President Obama on March 26 signed the continuing resolution that will keep the government funded through September 30, the end of its fiscal year. Though the stopgap measure included $85 billion in sequestration cuts, the White House stated that the President’s signature should not be interpreted as endorsement of the sequester as a deficit reduction strategy. Soon thereafter, the White House announced it would release its long overdue Fiscal Year 2014 budget proposal to Congress on April 10. As we previously reported, a White House Fact Sheet outlines several requests for increased funding of energy programs, including a 20 percent increase at the Bureau of Land Management for permitting of oil, gas, and renewable energy, and $40 million in research to ensure safe and responsible natural gas production.
The House and Senate meanwhile voted on their own FY 2014 budget resolutions before leaving Washington for recess March 23. The respective budget proposals were non-binding, meaning a last minute “votarama” for hundreds of amendments to the Senate proposal was largely symbolic, though revealing of lawmakers’ priorities on a number of key issues – including a 62-37 vote to approve the Keystone XL pipeline. The amendment, sponsored by Sen. John Hoeven (R-ND), would establish a deficit-neutral reserve fund to support job growth and investment during the pipeline’s construction. Notably, 17 Democratic senators joined their Republican counterparts in favor of the amendment, marking the first time the Senate has gone on record in support of the pipeline project. They also voted down Sen. Barbara Boxer’s (D-CA) amendment calling for more studies to be done before allowing the project to proceed.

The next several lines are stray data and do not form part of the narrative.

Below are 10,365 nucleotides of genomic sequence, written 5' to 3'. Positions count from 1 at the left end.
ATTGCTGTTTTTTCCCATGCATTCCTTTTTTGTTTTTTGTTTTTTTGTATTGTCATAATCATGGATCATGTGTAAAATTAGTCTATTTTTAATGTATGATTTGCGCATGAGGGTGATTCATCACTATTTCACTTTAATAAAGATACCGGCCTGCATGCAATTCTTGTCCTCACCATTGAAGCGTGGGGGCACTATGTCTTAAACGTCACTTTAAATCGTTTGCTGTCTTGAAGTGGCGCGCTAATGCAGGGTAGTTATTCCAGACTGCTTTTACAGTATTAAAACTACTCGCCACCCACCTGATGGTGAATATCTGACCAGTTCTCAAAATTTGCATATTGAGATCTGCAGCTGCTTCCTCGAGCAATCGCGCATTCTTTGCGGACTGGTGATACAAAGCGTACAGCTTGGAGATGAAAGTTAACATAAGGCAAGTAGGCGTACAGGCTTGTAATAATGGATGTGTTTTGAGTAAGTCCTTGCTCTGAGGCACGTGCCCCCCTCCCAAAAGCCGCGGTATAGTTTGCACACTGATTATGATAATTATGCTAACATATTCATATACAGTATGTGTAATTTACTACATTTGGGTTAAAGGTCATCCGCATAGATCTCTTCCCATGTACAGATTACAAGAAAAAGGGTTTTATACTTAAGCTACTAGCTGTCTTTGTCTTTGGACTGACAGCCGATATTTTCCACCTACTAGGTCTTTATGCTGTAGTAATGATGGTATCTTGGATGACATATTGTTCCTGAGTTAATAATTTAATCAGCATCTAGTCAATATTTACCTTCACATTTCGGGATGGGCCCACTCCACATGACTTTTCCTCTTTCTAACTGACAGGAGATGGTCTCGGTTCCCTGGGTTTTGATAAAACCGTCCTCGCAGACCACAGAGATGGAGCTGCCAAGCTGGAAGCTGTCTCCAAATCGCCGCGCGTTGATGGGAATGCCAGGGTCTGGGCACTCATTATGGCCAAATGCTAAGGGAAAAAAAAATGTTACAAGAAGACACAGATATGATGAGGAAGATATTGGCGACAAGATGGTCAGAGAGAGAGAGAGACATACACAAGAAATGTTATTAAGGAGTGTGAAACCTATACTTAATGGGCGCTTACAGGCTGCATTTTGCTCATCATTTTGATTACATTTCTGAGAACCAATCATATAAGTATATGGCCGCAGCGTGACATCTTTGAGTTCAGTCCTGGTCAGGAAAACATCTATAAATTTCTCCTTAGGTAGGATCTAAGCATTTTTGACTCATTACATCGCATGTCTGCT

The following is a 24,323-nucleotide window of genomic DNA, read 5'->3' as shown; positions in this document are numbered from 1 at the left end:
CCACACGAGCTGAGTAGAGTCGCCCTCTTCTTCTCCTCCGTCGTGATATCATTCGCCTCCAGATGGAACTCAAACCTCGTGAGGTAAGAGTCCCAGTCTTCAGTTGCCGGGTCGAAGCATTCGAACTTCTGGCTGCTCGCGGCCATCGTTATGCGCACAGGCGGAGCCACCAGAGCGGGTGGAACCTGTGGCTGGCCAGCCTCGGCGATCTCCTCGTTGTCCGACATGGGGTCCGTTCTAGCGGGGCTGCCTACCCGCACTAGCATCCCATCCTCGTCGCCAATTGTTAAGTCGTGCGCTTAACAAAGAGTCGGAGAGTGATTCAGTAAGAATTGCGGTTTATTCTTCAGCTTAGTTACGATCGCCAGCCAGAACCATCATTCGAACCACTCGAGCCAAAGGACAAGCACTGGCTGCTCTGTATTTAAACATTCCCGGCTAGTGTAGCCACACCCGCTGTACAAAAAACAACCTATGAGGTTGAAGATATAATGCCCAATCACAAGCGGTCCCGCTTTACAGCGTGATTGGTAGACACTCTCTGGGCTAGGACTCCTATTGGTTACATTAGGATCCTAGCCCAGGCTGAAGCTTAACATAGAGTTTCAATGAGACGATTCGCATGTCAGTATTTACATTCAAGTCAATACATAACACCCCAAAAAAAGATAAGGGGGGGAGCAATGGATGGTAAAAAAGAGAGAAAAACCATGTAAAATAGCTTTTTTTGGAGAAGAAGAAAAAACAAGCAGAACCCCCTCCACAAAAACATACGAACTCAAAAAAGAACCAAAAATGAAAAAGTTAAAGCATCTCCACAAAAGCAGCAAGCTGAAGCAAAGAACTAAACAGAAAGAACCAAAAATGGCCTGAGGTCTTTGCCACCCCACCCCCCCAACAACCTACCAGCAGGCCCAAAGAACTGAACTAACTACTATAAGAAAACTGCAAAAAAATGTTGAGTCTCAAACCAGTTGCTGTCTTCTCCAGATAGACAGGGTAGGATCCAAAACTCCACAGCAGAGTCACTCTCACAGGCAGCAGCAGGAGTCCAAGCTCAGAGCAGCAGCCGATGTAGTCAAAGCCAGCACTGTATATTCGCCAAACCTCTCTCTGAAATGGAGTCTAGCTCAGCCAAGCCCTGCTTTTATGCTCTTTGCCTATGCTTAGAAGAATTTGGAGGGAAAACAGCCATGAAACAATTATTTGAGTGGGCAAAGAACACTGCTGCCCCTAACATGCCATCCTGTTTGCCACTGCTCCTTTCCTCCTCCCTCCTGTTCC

Now, over a week later, a Pew Research Center poll demonstrates that 66% of Americans are in favor of the pipeline, even as two recent pipeline spills in Arkansas and Utah reinvigorate Keystone’s opponents. This comes out alongside a new Gallup poll finding that 76% of Americans want the U.S. to emphasize domestic production of solar power, while 71% urge wind power and 65% natural gas. Oil, nuclear, and coal fall well behind.
On the Hill
The Senate will hold confirmation hearings next week for Ernest Moniz and Gina McCarthy. Moniz, President Obama’s nominee for energy secretary, will appear before the Senate Energy and Natural Resources Committee on April 9. His confirmation is expected to be relatively painless, especially since most of the backlash against his candidacy has come from the left, which sees him as too closely tied to conventional energy. The Senate Environment and Public Works Committee has tentatively scheduled an April 11 confirmation hearing for McCarthy, Obama’s pick for EPA Administrator. The full Senate will also consider the nomination of Sally Jewell for Secretary of the Interior after she received a ringing 19-3 endorsement from the Energy and Natural Resources Committee March 21.
In the Agencies
EPA rolled out its long-awaited, politically controversial Tier 3 rules to reduce smog-producing sulfur in gasoline. While the agency said it would increase prices just 1 cent per gallon, refiners say the impact will likely be 9-cents, as it could impact refinery operations.
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